“This is a hard one, and I don’t think there’s a definitive answer. There are some great organizations both in music and the wider world, like To Write Love On Her Arms and Mind that both educate and offer practical help and advice. Anyone that finds comfort in music and rock shows, from the band onstage, to those watching them or involved in putting them up there, can benefit from these resources in some way.
“I do think a lot of people either aren’t aware of these organizations or aren’t aware of the extent that they can really help–I know I fell into the latter camp for a very long time. I’d love to see more discussion pointing to helpful places, rather than a general discussion on how it’s time to talk about mental health. Some of my favorite bands do great work already, like Ducking Punches, who have sold shirts with all the proceeds going to PAPYRUS. There was also the Top Of The Punks compilation that a bunch of bands did for Mind earlier this year. Miss Vincent have started doing a little bit with Mind because I’ve used them so extensively over the last couple of years, and it seemed such an obvious place to try and direct people to. A lot of our songs are about mental health, so if fans connect with our music, then perhaps they can connect with these sources of support. Music and mental health go hand in hand, and I’d love to see the wider industry adopt an approach that follows up the emotional support and solace that music can offer with the more practical support that mental health organizations provide.” —Alex Marshall, vocals/guitar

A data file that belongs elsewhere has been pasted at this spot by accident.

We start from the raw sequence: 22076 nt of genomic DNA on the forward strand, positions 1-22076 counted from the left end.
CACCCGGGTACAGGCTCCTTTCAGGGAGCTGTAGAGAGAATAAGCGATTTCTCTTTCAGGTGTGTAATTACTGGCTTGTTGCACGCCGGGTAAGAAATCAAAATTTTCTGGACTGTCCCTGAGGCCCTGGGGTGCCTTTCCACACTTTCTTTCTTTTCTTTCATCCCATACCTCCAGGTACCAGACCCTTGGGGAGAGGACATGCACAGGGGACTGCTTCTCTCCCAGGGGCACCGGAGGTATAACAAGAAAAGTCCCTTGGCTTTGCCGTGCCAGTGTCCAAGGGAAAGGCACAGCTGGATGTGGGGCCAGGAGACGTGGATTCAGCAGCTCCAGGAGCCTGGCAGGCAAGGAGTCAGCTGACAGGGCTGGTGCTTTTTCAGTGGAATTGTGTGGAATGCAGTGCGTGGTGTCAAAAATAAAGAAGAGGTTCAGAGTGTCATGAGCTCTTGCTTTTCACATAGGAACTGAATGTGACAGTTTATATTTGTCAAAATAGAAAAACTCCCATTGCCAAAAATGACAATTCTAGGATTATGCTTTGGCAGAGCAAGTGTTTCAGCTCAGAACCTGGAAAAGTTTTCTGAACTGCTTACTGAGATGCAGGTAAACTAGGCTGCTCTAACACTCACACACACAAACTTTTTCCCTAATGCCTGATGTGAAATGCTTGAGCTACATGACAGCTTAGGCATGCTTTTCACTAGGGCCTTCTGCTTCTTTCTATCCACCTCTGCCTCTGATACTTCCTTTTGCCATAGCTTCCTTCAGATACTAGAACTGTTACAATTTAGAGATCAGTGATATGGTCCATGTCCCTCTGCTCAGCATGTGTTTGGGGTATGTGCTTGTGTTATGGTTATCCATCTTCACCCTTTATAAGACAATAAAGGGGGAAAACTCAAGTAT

“Mental health issues are becoming more and more openly talked about, yet there’s still a prevalent attitude of, ‘Just get on with it, and you’ll be all right.’”
“It’s a complex issue, but we’re on the right path. Mental health issues are becoming more and more openly talked about, yet there’s still a prevalent attitude of, ‘Just get on with it, and you’ll be all right,’ which is probably the worst thing you can do when you’re suffering with a mental illness.
“The competitive, fast-moving nature of the industry means that you can end up feeling pressured–by other people and by yourself–to bottle it all up so that you don’t have to take time away to address your issues, usually out of fear for being replaced or becoming obsolete. As someone with type 2 bipolar, I’ve felt it myself and dealing with it in this way in the past has caused me to become almost totally nonfunctional. I now try and self-manage, learn what my triggers are and adjust my lifestyle accordingly. I don’t know what the long-term answer to this problem is, but I think opening up about your experiences and joining a discussion, listening to others and making people aware they aren't suffering alone is a good first step.” —Paul Howells, guitar/backing vocals
We also spoke to Jamie Tworkowski, founder of mental health nonprofit To Write Love On Her Arms—whose shirts have been worn by the likes of Paramore, 5 Seconds Of Summer and A Day To Remember—and asked him for his thoughts.
JAMIE TWORKOWSKI, TO WRITE LOVE ON HER ARMS